Here are six options that would-be rollover Jedis may want to keep in mind for their individual situations.
1. Roll over into a new individual retirement account. Transferring funds from a previous 401(k) into a new IRA preserves the most investing flexibility, advisors say. Company plans may limit options to a handful of mutual funds. An IRA lets an investor choose nearly anything, from bank certificates of deposit to real estate.
On the downside, a 401(k) tends to have lower costs than an IRA. "You probably have an advisor to the plan who's basing the fees on a plan that has millions or tens of millions of dollars," said Joseph Heider, a Chartered Financial Consultant and president of Cirrus Wealth Management. "So the investment costs and fees are generally lower."
A major advantage a 401(k) has is that, as long as the account holder is still employed, he or she can borrow from it. Being able to tap retirement funds without paying the penalties and taxes levied on preretirement withdrawals is a potent benefit when deciding whether to roll funds out of a 401(k) and into an IRA, according to U.S. Financial Services' Gobo. "The biggest reason for leaving it there would be the ability to borrow from the plan," he said.
2. Leave funds in a former employer's plan. Sometimes it is best to leave retirement funds in a former employer's plan rather than transfer them to a new employer's plan. For example, the old plan may have lower investment costs or better investment choices than the new employer plan.
"You want to look at the plan summaries to see which has the lower fees," said Daryl Dagit, a CFP and financial advisor with Savant Capital Management. A plan summary will also describe the investment choices available.
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Staying in a former employer's plan is not always an option. If an account has less than $1,000, custodians can force an account holder to leave. "They can write the check and send it to you," Dagit said. "Then you owe not only the tax but a penalty if you're under age 59½."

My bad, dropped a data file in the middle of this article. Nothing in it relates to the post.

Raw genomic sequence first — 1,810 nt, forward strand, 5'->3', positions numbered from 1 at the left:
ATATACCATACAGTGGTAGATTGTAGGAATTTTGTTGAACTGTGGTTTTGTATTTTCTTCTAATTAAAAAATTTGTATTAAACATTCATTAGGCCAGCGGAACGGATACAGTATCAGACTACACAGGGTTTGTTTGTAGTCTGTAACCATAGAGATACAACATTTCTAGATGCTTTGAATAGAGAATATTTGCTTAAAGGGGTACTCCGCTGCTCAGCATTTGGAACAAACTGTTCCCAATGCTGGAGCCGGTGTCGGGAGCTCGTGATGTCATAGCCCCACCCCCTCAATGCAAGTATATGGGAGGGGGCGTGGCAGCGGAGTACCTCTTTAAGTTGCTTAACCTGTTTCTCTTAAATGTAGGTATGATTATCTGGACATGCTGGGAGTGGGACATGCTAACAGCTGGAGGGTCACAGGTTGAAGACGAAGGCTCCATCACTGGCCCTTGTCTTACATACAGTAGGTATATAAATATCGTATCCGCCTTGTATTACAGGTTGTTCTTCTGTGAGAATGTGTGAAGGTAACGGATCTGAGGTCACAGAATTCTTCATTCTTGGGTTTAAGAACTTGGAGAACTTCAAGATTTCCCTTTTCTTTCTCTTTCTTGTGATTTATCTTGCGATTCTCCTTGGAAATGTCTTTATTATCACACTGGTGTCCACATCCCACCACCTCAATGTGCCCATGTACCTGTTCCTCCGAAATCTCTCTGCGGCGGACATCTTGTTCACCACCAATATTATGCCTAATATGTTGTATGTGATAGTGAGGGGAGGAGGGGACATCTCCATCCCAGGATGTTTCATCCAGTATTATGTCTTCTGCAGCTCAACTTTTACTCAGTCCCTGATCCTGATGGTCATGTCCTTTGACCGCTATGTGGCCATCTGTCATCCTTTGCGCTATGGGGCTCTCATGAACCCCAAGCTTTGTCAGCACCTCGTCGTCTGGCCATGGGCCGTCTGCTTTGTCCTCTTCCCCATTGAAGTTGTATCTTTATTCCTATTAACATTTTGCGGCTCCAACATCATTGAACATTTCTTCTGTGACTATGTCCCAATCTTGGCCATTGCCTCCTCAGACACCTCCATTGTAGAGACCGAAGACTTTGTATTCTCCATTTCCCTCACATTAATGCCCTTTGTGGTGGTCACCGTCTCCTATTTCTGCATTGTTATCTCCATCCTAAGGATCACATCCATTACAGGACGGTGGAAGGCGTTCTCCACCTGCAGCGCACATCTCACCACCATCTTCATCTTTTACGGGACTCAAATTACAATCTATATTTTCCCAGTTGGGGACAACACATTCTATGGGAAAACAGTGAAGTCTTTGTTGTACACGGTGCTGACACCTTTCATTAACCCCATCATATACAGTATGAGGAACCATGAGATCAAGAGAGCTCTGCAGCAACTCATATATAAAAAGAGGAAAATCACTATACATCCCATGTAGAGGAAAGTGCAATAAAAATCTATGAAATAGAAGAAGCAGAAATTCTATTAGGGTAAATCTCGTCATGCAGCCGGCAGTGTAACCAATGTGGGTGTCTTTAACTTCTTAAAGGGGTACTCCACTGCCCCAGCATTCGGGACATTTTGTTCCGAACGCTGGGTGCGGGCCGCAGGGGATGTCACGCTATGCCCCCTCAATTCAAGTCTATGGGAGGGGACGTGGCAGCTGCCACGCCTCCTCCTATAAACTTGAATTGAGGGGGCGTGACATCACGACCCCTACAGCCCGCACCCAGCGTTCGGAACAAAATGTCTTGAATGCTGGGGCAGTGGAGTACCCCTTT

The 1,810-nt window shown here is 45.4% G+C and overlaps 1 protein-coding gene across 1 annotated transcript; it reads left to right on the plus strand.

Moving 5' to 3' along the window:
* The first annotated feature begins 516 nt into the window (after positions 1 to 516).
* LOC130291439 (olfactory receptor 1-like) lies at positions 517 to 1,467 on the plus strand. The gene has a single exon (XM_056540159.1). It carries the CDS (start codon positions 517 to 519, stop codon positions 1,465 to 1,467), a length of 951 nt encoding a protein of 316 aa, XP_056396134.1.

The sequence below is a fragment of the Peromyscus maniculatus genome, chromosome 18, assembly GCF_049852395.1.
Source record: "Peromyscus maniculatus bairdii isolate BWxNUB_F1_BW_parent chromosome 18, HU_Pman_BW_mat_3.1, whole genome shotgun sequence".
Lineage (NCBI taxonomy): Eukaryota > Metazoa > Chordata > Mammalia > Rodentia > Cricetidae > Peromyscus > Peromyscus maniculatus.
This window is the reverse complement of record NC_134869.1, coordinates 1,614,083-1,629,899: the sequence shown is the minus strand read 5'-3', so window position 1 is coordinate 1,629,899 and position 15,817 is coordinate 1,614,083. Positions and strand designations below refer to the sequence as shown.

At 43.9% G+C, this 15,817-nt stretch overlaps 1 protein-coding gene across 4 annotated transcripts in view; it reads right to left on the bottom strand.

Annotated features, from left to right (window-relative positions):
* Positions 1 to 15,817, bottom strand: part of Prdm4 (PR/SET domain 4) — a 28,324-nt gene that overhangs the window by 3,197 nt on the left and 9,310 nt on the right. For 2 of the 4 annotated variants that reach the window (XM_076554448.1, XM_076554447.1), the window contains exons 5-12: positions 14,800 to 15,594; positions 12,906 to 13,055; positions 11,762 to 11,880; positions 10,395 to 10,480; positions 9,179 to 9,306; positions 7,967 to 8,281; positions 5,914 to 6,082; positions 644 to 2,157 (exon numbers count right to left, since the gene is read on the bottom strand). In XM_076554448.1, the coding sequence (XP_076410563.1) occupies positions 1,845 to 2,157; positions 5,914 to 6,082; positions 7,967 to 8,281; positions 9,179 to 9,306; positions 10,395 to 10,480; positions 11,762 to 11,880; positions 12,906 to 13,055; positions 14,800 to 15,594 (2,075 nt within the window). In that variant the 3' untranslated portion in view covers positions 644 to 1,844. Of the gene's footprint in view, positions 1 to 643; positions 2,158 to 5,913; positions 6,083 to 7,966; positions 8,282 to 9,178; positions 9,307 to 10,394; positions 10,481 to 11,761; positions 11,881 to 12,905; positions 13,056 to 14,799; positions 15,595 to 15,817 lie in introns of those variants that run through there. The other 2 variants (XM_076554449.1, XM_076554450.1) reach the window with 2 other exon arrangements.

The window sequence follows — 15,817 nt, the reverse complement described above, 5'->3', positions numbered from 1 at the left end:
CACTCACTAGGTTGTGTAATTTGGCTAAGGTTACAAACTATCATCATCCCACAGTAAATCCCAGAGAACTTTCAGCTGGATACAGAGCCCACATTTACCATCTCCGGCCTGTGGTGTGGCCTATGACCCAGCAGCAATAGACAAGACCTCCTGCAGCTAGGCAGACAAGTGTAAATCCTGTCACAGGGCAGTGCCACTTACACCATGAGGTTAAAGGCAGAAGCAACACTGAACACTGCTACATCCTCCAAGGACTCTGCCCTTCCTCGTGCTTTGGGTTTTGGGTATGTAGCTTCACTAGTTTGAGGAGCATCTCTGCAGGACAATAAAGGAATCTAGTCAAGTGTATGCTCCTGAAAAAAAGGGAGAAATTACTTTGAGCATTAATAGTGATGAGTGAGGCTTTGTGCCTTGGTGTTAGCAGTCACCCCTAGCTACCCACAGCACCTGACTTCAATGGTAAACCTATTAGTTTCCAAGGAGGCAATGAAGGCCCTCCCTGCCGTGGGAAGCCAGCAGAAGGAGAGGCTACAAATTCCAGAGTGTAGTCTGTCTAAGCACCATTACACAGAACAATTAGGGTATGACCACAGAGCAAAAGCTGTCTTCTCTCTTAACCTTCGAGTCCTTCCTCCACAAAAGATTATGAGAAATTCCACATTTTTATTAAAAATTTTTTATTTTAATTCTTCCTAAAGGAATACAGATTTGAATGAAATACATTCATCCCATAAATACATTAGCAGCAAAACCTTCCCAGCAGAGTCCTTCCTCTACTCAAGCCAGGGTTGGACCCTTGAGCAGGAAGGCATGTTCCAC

3. Transfer to a new company plan. Transferring 401(k) funds to a new company-sponsored retirement plan can be smarter than leaving them where they are if the new plan has more investment choices or lower fees. And it may be smarter than transferring to a new IRA, because of advantages a 401(k) has over an IRA.
The ability to borrow against account funds is just one advantage 401(k) plans hold. Savers who have reached age 55 and stopped working can withdraw 401(k) funds without having to pay the 10 percent penalty otherwise levied on early IRA withdrawals.
"It may be best for you to stay in a 401(k) even if your investment options are limited or costly if you want to retire before age 59½," said Jonathon Jordan, CFP and vice president with Walkner Condon Financial Advisors. "That's the age you can take withdrawals from an IRA.
"But with a 401(k), it's 55."
4. Do an in-plan Roth conversion. Sometimes the right approach is to do an in-plan 401(k) Roth conversion. Some plans allow for transferring all or a portion of a 401(k) plan's funds into a Roth account within the same plan. This can save on taxes long-term, as future Roth 401(k) distributions won't be subject to taxes.
"If you feel you're in a lower tax bracket than you will be in retirement, then the Roth conversion makes sense," Savant's Dagit said. "If you'll be in a lower tax bracket in retirement, it may make sense to do the Roth conversion once you retire."